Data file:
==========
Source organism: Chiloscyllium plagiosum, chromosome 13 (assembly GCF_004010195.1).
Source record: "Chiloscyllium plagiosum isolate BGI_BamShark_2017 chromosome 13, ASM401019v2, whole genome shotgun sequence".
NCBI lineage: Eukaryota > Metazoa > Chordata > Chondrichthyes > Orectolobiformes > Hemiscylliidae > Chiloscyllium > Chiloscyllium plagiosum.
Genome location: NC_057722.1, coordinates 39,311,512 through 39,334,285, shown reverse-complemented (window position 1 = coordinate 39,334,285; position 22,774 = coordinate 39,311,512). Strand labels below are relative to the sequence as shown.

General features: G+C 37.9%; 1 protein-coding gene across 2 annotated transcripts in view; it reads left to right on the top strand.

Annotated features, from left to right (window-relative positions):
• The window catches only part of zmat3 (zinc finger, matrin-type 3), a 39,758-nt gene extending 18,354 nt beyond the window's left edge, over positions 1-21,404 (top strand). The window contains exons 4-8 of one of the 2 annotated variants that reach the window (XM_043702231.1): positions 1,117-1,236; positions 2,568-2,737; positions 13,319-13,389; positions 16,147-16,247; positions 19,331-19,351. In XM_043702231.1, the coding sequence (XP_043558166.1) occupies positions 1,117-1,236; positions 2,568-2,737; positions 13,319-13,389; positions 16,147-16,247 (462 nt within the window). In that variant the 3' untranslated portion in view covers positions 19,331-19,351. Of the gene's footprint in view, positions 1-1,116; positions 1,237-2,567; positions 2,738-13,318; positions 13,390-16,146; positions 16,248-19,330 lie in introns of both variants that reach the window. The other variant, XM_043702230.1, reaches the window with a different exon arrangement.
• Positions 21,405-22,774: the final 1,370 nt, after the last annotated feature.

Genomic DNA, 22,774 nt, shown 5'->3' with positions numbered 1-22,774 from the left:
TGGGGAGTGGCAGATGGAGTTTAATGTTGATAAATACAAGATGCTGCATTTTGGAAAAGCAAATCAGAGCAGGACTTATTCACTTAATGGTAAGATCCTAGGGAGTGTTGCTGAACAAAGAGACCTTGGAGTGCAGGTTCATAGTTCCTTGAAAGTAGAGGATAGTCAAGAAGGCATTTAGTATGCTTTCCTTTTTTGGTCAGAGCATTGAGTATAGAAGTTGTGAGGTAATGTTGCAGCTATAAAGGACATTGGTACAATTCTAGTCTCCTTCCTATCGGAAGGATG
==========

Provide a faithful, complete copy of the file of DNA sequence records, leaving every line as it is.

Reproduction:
Source organism: Chiloscyllium plagiosum, chromosome 13 (assembly GCF_004010195.1).
Source record: "Chiloscyllium plagiosum isolate BGI_BamShark_2017 chromosome 13, ASM401019v2, whole genome shotgun sequence".
NCBI lineage: Eukaryota > Metazoa > Chordata > Chondrichthyes > Orectolobiformes > Hemiscylliidae > Chiloscyllium > Chiloscyllium plagiosum.
Genome location: NC_057722.1, coordinates 39,311,512 through 39,334,285, shown reverse-complemented (window position 1 = coordinate 39,334,285; position 22,774 = coordinate 39,311,512). Strand labels below are relative to the sequence as shown.

General features: G+C 37.9%; 1 protein-coding gene across 2 annotated transcripts in view; it reads left to right on the top strand.

Annotated features, from left to right (window-relative positions):
• The window catches only part of zmat3 (zinc finger, matrin-type 3), a 39,758-nt gene extending 18,354 nt beyond the window's left edge, over positions 1-21,404 (top strand). The window contains exons 4-8 of one of the 2 annotated variants that reach the window (XM_043702231.1): positions 1,117-1,236; positions 2,568-2,737; positions 13,319-13,389; positions 16,147-16,247; positions 19,331-19,351. In XM_043702231.1, the coding sequence (XP_043558166.1) occupies positions 1,117-1,236; positions 2,568-2,737; positions 13,319-13,389; positions 16,147-16,247 (462 nt within the window). In that variant the 3' untranslated portion in view covers positions 19,331-19,351. Of the gene's footprint in view, positions 1-1,116; positions 1,237-2,567; positions 2,738-13,318; positions 13,390-16,146; positions 16,248-19,330 lie in introns of both variants that reach the window. The other variant, XM_043702230.1, reaches the window with a different exon arrangement.
• Positions 21,405-22,774: the final 1,370 nt, after the last annotated feature.

Genomic DNA, 22,774 nt, shown 5'->3' with positions numbered 1-22,774 from the left:
TGGGGAGTGGCAGATGGAGTTTAATGTTGATAAATACAAGATGCTGCATTTTGGAAAAGCAAATCAGAGCAGGACTTATTCACTTAATGGTAAGATCCTAGGGAGTGTTGCTGAACAAAGAGACCTTGGAGTGCAGGTTCATAGTTCCTTGAAAGTAGAGGATAGTCAAGAAGGCATTTAGTATGCTTTCCTTTTTTGGTCAGAGCATTGAGTATAGAAGTTGTGAGGTAATGTTGCAGCTATAAAGGACATTGGTACAATTCTAGTCTCCTTCCTATCGGAAGGATG